The film, starring Chiwetel Ejiofor, Michael Fassbender, Lupita Nyong'o and Benedict Cumberbatch, is an adaptation of an 1853 memoir by Solomon Northup, a free-born African American from New York who was kidnapped by slave traders.
To coincide with the release of 12 Years a Slave, a BBC Culture Show special, presented by Mark Kermode, looked at the history and culture of slavery.
Oxford academic Jay Sexton, Deputy Director of the Rothermere American Institute (RAI), was one of the experts interviewed for the programme.
He said: 'To be a free black in the northern states would be much better than being a slave in the south, but there would be all sorts of limitations – both legal and political.'
Also interviewed was Richard Blackett of Vanderbilt University, Harmsworth Visiting Professor of American History at the RAI.
He said: 'Kidnapping was a major issue in mid 19th-century America. One can't quantify how many people were kidnapped, but a considerable number of free black people were kidnapped and sold into slavery.'
The programme can be viewed on BBC iPlayer here (link available until 12:04am, Saturday 1 February).(Full story)
Stuart Gillespie | 28 Jan 14 | 0 comments
Leading figures from the arts, science and public policy came together in Oxford last night to discuss the value of the humanities in the 21st century.
Around 450 people packed into the University's Examination Schools to hear the views of, among others, Guardian chief arts writer Charlotte Higgins and Oxford mathematician Professor Marcus du Sautoy.
The event, which included a keynote speech from Dr Earl Lewis, President of the Andrew W. Mellon Foundation, kicked off the Humanities and the Public Good series, organised by The Oxford Research Centre in the Humanities (TORCH).
Among the audience given a warm welcome by the University's Vice-Chancellor, Professor Andrew Hamilton, were a number of school groups from across the UK.
Dr Lewis, in his speech titled 'In Everyone’s Interests: What it Means to Invest in the Humanities', said: 'Three quarters of a century ago, Virginia Woolf posed the question: if you had just three guineas to share, what would you support? In each age we face ostensibly insurmountable challenges that require choices to be made, resources to be allocated and areas to be ignored.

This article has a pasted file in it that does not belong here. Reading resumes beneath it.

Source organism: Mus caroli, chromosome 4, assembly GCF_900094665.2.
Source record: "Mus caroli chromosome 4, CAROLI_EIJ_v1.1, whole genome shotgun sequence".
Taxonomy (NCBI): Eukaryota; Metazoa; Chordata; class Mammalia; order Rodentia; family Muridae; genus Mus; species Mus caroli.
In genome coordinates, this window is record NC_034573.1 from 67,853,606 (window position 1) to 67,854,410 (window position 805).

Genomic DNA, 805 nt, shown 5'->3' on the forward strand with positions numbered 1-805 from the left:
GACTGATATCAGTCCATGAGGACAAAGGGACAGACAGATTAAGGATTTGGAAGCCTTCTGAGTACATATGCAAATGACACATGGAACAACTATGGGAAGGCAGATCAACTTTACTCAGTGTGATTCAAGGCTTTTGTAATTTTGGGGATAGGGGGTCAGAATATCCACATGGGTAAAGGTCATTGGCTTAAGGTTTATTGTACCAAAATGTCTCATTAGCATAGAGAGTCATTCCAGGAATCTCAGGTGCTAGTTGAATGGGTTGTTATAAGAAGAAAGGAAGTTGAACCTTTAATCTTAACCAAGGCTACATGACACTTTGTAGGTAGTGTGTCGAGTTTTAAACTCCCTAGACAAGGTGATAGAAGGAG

'The American Academy of Arts and Sciences argued in a recent report that we live in a world characterised by change, and therefore a world dependent on the humanities and social sciences.'
Dr Lewis argued that, like the STEM subjects earlier this century, the humanities need to develop their own narrative – but not one of crisis.
He added: 'We have to consider that the humanities continue to demonstrate the vibrant and dynamic tension between continuity and change. Longstanding disciplines such as literature, history and philosophy remain important to scholarship and discovery. And for nearly a quarter of a century we have also been embracing interdisciplinary scholarship.
'The humanities give us a fuller understanding of our world – past, present and future. The use of one's precious guineas in support of the humanities must start with a clear sense of its narrative, backed up by data. Investment then follows because the case for support is clear. That is why it is in everyone's interests to support the humanities and the public good – doing so advances our shared future.'
Responding to Dr Lewis's speech, Dame Hermione Lee, President of Wolfson College, Oxford, argued that those defending the humanities should not do so in an 'indignant, embattled or sentimental way'. She added: 'Why should we invest in the humanities? Because we're human.'
Charlotte Higgins, herself an Oxford classics graduate, called for the humanities not to be measured by the same criteria as the sciences, while Professor du Sautoy hailed the value of narrative, storytelling and collaboration in his own discipline.
Nick Hillman, Director of the Higher Education Policy Institute and a late addition to the panel, suggested that humanities scholars need to become better at engaging with policy makers, adding that the humanities have an unfortunate tendency to fight the previous battle rather than the current one.
And in an audience question and answer session chaired by Professor Shearer West, Head of the Humanities Division at Oxford, topics covered included why a sixth former should study a humanities subject at university; the value of longitudinal career studies into humanities graduates; the relationship between humanities study and employment prospects; and funding for the arts and humanities.
Information on the rest of the Humanities and the Public Good series can be found here.
Images: Stuart Bebb (stuartbebb.com)(Full story)